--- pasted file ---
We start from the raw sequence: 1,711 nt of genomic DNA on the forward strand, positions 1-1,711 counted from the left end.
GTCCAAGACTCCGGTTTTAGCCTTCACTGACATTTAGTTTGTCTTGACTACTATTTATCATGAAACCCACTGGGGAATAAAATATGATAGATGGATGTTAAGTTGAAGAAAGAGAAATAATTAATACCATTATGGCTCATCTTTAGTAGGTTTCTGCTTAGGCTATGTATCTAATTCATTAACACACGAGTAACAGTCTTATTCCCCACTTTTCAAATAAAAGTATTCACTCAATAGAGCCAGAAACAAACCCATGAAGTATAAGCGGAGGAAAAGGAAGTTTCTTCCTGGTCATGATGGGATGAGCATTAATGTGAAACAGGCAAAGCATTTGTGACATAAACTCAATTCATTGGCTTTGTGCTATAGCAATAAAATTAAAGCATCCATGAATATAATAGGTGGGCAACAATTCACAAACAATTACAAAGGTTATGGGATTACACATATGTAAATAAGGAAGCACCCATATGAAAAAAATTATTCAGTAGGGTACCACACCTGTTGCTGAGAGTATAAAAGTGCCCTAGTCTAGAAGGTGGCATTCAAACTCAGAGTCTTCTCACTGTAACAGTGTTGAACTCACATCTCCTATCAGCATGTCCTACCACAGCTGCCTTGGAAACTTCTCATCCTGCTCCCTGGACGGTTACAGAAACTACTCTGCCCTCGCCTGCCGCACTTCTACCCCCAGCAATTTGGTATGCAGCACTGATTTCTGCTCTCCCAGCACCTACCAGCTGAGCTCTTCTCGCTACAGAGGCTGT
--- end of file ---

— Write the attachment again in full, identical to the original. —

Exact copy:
We start from the raw sequence: 1,711 nt of genomic DNA on the forward strand, positions 1-1,711 counted from the left end.
GTCCAAGACTCCGGTTTTAGCCTTCACTGACATTTAGTTTGTCTTGACTACTATTTATCATGAAACCCACTGGGGAATAAAATATGATAGATGGATGTTAAGTTGAAGAAAGAGAAATAATTAATACCATTATGGCTCATCTTTAGTAGGTTTCTGCTTAGGCTATGTATCTAATTCATTAACACACGAGTAACAGTCTTATTCCCCACTTTTCAAATAAAAGTATTCACTCAATAGAGCCAGAAACAAACCCATGAAGTATAAGCGGAGGAAAAGGAAGTTTCTTCCTGGTCATGATGGGATGAGCATTAATGTGAAACAGGCAAAGCATTTGTGACATAAACTCAATTCATTGGCTTTGTGCTATAGCAATAAAATTAAAGCATCCATGAATATAATAGGTGGGCAACAATTCACAAACAATTACAAAGGTTATGGGATTACACATATGTAAATAAGGAAGCACCCATATGAAAAAAATTATTCAGTAGGGTACCACACCTGTTGCTGAGAGTATAAAAGTGCCCTAGTCTAGAAGGTGGCATTCAAACTCAGAGTCTTCTCACTGTAACAGTGTTGAACTCACATCTCCTATCAGCATGTCCTACCACAGCTGCCTTGGAAACTTCTCATCCTGCTCCCTGGACGGTTACAGAAACTACTCTGCCCTCGCCTGCCGCACTTCTACCCCCAGCAATTTGGTATGCAGCACTGATTTCTGCTCTCCCAGCACCTACCAGCTGAGCTCTTCTCGCTACAGAGGCTGT